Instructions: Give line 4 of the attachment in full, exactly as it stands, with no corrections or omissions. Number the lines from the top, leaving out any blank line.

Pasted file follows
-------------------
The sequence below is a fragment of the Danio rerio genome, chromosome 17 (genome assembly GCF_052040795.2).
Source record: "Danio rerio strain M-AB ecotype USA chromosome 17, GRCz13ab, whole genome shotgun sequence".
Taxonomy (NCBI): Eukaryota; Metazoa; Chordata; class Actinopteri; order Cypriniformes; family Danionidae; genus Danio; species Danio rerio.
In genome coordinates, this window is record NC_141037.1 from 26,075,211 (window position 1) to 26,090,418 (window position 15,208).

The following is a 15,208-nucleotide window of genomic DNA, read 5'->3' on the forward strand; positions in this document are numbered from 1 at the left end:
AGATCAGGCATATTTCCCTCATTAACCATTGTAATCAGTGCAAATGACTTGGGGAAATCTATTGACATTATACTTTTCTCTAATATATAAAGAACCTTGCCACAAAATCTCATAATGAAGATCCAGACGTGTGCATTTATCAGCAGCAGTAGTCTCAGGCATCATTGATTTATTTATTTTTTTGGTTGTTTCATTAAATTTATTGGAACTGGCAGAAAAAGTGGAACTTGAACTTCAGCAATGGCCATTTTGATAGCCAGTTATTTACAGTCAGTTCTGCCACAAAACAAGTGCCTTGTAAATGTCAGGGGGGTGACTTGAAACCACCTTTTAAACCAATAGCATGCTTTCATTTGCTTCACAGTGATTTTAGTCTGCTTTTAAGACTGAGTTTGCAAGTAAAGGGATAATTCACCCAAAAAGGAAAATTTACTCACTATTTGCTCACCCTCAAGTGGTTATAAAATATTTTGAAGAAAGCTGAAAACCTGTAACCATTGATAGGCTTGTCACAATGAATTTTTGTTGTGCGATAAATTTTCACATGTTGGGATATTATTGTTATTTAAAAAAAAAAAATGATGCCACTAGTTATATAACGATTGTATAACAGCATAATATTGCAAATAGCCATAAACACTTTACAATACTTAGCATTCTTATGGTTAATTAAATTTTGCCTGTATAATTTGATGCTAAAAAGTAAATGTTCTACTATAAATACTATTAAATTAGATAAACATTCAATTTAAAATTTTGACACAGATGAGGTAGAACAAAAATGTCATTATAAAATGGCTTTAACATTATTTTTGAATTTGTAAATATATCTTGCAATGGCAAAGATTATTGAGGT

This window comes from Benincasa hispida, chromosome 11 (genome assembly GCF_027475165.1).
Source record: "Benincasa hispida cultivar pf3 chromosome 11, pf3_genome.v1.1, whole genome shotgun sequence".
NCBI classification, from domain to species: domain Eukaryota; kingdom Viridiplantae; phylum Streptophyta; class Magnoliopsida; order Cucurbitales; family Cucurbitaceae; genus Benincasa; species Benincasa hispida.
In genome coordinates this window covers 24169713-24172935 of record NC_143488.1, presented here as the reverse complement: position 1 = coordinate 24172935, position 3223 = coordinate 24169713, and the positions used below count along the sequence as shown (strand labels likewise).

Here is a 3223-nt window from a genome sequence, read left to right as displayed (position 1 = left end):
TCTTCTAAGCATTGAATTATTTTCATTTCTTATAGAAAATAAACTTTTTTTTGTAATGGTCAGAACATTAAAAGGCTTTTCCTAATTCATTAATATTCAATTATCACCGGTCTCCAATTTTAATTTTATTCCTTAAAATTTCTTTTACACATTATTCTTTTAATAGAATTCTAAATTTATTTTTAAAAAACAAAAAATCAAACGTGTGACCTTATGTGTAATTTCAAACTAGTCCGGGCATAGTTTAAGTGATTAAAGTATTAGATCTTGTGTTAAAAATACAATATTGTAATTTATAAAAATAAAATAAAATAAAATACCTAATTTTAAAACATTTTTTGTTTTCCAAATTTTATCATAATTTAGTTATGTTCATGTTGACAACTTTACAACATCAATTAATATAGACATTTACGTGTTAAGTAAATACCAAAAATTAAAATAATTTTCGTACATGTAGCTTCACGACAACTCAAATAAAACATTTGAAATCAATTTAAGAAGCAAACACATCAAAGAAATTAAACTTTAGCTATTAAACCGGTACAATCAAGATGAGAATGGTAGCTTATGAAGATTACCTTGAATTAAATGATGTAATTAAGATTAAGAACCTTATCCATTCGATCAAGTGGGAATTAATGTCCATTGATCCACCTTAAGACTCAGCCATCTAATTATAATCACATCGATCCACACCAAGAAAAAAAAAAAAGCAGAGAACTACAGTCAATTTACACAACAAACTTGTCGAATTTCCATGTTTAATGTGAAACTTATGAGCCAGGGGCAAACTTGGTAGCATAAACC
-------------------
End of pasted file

In genome coordinates, this window is record NC_141037.1 from 26,075,211 (window position 1) to 26,090,418 (window position 15,208).